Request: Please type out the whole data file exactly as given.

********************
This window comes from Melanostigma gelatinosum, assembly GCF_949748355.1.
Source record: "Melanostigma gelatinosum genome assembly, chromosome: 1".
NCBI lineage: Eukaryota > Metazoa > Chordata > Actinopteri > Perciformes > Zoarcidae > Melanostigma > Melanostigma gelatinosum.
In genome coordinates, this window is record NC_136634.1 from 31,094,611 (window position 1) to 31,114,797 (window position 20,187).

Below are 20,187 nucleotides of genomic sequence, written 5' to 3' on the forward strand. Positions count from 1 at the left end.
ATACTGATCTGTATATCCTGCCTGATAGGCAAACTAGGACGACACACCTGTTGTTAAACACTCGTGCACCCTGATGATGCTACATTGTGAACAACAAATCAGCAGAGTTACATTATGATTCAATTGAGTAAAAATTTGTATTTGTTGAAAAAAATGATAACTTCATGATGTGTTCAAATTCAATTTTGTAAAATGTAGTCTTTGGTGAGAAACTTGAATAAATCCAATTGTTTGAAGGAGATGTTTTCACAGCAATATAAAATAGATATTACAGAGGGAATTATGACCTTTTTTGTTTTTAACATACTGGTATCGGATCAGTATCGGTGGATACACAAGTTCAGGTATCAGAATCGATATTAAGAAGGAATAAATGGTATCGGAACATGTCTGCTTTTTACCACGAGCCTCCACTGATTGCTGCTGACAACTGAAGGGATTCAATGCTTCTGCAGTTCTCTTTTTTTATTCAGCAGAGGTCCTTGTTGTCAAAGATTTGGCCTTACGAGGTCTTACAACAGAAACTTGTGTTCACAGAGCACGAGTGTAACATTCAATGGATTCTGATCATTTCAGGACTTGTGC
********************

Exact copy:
This window comes from Melanostigma gelatinosum, assembly GCF_949748355.1.
Source record: "Melanostigma gelatinosum genome assembly, chromosome: 1".
NCBI lineage: Eukaryota > Metazoa > Chordata > Actinopteri > Perciformes > Zoarcidae > Melanostigma > Melanostigma gelatinosum.
In genome coordinates, this window is record NC_136634.1 from 31,094,611 (window position 1) to 31,114,797 (window position 20,187).

Below are 20,187 nucleotides of genomic sequence, written 5' to 3' on the forward strand. Positions count from 1 at the left end.
ATACTGATCTGTATATCCTGCCTGATAGGCAAACTAGGACGACACACCTGTTGTTAAACACTCGTGCACCCTGATGATGCTACATTGTGAACAACAAATCAGCAGAGTTACATTATGATTCAATTGAGTAAAAATTTGTATTTGTTGAAAAAAATGATAACTTCATGATGTGTTCAAATTCAATTTTGTAAAATGTAGTCTTTGGTGAGAAACTTGAATAAATCCAATTGTTTGAAGGAGATGTTTTCACAGCAATATAAAATAGATATTACAGAGGGAATTATGACCTTTTTTGTTTTTAACATACTGGTATCGGATCAGTATCGGTGGATACACAAGTTCAGGTATCAGAATCGATATTAAGAAGGAATAAATGGTATCGGAACATGTCTGCTTTTTACCACGAGCCTCCACTGATTGCTGCTGACAACTGAAGGGATTCAATGCTTCTGCAGTTCTCTTTTTTTATTCAGCAGAGGTCCTTGTTGTCAAAGATTTGGCCTTACGAGGTCTTACAACAGAAACTTGTGTTCACAGAGCACGAGTGTAACATTCAATGGATTCTGATCATTTCAGGACTTGTGC